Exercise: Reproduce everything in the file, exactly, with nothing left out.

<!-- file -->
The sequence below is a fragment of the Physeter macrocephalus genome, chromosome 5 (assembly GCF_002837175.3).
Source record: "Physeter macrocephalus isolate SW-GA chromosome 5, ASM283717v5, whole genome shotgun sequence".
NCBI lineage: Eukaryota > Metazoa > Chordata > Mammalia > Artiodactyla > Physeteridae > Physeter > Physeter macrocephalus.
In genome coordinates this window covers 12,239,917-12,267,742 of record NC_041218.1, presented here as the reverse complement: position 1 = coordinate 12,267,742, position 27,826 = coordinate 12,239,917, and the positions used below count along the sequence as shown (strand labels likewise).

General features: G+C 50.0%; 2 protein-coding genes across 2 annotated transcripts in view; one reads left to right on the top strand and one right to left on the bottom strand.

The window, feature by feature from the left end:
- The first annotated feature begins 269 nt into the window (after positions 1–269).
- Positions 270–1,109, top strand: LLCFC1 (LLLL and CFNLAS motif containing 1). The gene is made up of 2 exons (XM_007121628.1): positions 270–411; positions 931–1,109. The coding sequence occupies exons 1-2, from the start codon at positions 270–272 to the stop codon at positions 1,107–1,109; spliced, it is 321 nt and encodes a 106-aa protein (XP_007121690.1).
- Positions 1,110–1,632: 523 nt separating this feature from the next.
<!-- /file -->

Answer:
The sequence below is a fragment of the Physeter macrocephalus genome, chromosome 5 (assembly GCF_002837175.3).
Source record: "Physeter macrocephalus isolate SW-GA chromosome 5, ASM283717v5, whole genome shotgun sequence".
NCBI lineage: Eukaryota > Metazoa > Chordata > Mammalia > Artiodactyla > Physeteridae > Physeter > Physeter macrocephalus.
In genome coordinates this window covers 12,239,917-12,267,742 of record NC_041218.1, presented here as the reverse complement: position 1 = coordinate 12,267,742, position 27,826 = coordinate 12,239,917, and the positions used below count along the sequence as shown (strand labels likewise).

General features: G+C 50.0%; 2 protein-coding genes across 2 annotated transcripts in view; one reads left to right on the top strand and one right to left on the bottom strand.

The window, feature by feature from the left end:
- The first annotated feature begins 269 nt into the window (after positions 1–269).
- Positions 270–1,109, top strand: LLCFC1 (LLLL and CFNLAS motif containing 1). The gene is made up of 2 exons (XM_007121628.1): positions 270–411; positions 931–1,109. The coding sequence occupies exons 1-2, from the start codon at positions 270–272 to the stop codon at positions 1,107–1,109; spliced, it is 321 nt and encodes a 106-aa protein (XP_007121690.1).
- Positions 1,110–1,632: 523 nt separating this feature from the next.